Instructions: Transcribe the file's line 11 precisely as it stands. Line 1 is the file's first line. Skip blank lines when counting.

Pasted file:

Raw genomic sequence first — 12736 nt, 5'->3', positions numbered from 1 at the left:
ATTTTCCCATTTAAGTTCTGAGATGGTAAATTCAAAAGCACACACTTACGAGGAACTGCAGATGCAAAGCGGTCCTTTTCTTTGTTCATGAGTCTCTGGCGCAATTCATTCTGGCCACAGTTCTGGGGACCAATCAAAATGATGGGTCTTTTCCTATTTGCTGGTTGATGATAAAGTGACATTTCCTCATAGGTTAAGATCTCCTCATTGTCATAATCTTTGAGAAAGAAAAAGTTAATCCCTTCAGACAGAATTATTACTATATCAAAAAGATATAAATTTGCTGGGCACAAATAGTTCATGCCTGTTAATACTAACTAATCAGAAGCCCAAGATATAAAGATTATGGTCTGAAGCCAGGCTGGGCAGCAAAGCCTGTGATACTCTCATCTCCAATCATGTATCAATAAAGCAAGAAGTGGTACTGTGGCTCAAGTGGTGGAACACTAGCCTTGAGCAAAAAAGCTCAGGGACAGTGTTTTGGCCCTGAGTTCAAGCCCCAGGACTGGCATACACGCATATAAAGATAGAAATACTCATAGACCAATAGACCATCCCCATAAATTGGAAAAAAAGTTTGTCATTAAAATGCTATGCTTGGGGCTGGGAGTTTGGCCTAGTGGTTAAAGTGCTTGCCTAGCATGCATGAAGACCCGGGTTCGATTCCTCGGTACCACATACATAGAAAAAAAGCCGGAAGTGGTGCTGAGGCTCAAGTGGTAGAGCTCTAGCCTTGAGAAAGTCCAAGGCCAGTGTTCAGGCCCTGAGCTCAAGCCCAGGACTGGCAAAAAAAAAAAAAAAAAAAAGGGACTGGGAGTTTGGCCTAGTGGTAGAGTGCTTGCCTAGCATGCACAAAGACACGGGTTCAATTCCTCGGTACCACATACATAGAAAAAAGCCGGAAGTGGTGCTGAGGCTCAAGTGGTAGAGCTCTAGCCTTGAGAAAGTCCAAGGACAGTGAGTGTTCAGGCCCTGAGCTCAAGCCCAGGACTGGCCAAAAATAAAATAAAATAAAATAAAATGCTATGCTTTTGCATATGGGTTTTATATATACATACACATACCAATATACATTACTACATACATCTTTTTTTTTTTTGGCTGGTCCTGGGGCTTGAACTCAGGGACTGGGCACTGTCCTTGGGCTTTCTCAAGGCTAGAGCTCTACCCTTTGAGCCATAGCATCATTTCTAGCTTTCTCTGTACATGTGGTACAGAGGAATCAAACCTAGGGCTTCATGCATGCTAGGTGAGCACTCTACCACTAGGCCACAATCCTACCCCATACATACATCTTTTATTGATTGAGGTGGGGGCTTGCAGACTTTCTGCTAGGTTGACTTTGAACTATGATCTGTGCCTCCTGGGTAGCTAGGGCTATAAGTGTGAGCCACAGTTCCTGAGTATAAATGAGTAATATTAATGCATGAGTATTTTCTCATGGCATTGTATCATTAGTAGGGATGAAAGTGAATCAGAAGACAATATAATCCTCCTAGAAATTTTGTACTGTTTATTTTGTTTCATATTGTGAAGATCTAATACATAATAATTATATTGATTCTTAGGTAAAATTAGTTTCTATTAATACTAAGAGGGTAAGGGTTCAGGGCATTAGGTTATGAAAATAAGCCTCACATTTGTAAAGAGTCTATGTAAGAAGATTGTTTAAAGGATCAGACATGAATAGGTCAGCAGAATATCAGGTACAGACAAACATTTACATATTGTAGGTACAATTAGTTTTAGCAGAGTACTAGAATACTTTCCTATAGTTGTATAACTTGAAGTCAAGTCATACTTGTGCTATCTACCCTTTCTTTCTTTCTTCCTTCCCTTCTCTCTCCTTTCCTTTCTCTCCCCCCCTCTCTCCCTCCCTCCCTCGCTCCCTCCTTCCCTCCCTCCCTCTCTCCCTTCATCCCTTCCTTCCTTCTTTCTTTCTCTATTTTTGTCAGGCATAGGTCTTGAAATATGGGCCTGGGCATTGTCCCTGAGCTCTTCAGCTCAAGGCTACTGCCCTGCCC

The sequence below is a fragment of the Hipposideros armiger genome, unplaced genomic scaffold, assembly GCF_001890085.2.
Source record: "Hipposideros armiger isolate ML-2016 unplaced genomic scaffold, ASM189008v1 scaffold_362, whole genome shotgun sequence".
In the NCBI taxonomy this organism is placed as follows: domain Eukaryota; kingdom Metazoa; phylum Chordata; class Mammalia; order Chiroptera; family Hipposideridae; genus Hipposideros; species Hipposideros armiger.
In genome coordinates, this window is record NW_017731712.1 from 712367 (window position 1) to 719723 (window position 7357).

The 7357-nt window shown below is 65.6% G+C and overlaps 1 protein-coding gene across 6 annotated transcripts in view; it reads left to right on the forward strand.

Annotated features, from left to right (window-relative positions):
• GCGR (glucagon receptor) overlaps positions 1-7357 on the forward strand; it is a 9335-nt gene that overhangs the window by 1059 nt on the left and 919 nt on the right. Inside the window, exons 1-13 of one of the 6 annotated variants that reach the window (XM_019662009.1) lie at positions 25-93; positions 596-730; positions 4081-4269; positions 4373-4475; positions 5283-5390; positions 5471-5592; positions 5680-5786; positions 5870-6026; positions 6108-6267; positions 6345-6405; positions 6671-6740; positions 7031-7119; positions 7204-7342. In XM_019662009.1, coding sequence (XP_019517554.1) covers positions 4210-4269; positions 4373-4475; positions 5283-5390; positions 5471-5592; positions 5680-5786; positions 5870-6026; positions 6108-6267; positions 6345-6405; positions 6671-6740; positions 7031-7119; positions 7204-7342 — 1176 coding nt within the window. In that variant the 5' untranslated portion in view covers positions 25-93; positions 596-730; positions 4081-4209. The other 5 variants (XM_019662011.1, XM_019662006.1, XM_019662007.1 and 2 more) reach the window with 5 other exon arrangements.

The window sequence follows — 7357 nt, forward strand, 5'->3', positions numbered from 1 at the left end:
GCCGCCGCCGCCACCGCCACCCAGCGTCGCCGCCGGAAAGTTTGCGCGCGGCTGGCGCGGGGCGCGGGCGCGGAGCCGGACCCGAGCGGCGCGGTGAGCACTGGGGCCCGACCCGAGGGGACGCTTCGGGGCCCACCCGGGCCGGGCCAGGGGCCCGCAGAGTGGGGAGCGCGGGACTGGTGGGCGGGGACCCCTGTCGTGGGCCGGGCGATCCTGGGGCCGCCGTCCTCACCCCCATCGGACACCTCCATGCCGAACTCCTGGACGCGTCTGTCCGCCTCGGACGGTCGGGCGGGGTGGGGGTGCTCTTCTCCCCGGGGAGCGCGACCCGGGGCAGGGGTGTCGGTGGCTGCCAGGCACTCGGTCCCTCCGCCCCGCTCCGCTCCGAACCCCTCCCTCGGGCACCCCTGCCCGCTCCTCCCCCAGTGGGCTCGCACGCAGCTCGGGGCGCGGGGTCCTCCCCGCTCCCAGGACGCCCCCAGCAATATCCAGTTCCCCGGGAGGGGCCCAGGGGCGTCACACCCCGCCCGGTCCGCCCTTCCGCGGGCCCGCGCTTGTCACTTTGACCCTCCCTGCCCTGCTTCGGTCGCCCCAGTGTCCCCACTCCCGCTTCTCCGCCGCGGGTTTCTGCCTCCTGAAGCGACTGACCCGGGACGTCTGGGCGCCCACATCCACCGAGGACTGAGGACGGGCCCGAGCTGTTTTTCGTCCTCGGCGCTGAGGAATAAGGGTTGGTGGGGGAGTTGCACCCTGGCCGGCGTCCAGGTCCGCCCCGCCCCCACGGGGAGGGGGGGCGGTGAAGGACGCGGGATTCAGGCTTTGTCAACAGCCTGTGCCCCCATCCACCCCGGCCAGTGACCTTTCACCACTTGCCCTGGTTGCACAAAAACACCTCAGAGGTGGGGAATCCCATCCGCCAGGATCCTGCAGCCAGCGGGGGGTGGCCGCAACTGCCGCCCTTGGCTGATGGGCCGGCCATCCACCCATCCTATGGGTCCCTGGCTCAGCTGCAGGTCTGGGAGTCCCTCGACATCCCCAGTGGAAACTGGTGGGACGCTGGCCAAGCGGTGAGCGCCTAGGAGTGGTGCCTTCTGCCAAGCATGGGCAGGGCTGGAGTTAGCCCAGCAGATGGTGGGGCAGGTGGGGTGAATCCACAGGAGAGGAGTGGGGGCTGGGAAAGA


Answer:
GCCGCCGCCGCCACCGCCACCCAGCGTCGCCGCCGGAAAGTTTGCGCGCGGCTGGCGCGGGGCGCGGGCGCGGAGCCGGACCCGAGCGGCGCGGTGAGCACTGGGGCCCGACCCGAGGGGACGCTTCGGGGCCCACCCGGGCCGGGCCAGGGGCCCGCAGAGTGGGGAGCGCGGGACTGGTGGGCGGGGACCCCTGTCGTGGGCCGGGCGATCCTGGGGCCGCCGTCCTCACCCCCATCGGACACCTCCATGCCGAACTCCTGGACGCGTCTGTCCGCCTCGGACGGTCGGGCGGGGTGGGGGTGCTCTTCTCCCCGGGGAGCGCGACCCGGGGCAGGGGTGTCGGTGGCTGCCAGGCACTCGGTCCCTCCGCCCCGCTCCGCTCCGAACCCCTCCCTCGGGCACCCCTGCCCGCTCCTCCCCCAGTGGGCTCGCACGCAGCTCGGGGCGCGGGGTCCTCCCCGCTCCCAGGACGCCCCCAGCAATATCCAGTTCCCCGGGAGGGGCCCAGGGGCGTCACACCCCGCCCGGTCCGCCCTTCCGCGGGCCCGCGCTTGTCACTTTGACCCTCCCTGCCCTGCTTCGGTCGCCCCAGTGTCCCCACTCCCGCTTCTCCGCCGCGGGTTTCTGCCTCCTGAAGCGACTGACCCGGGACGTCTGGGCGCCCACATCCACCGAGGACTGAGGACGGGCCCGAGCTGTTTTTCGTCCTCGGCGCTGAGGAATAAGGGTTGGTGGGGGAGTTGCACCCTGGCCGGCGTCCAGGTCCGCCCCGCCCCCACGGGGAGGGGGGGCGGTGAAGGACGCGGGATTCAGGCTTTGTCAACAGCCTGTGCCCCCATCCACCCCGGCCAGTGACCTTTCACCACTTGCCCTGGTTGCACAAAAACACCTCAGAGGTGGGGAATCCCATCCGCCAGGATCCTGCAGCCAGCGGGGGGTGGCCGCAACTGCCGCCCTTGGCTGATGGGCCGGCCATCCACCCATCCTATGGGTCCCTGGCTCAGCTGCAGGTCTGGGAGTCCCTCGACATCCCCAGTGGAAACTGGTGGGACGCTGGCCAAGCGGTGAGCGCCTAGGAGTGGTGCCTTCTGCCAAGCATGGGCAGGGCTGGAGTTAGCCCAGCAGATGGTGGGGCAGGTGGGGTGAATCCACAGGAGAGGAGTGGGGGCTGGGAAAGA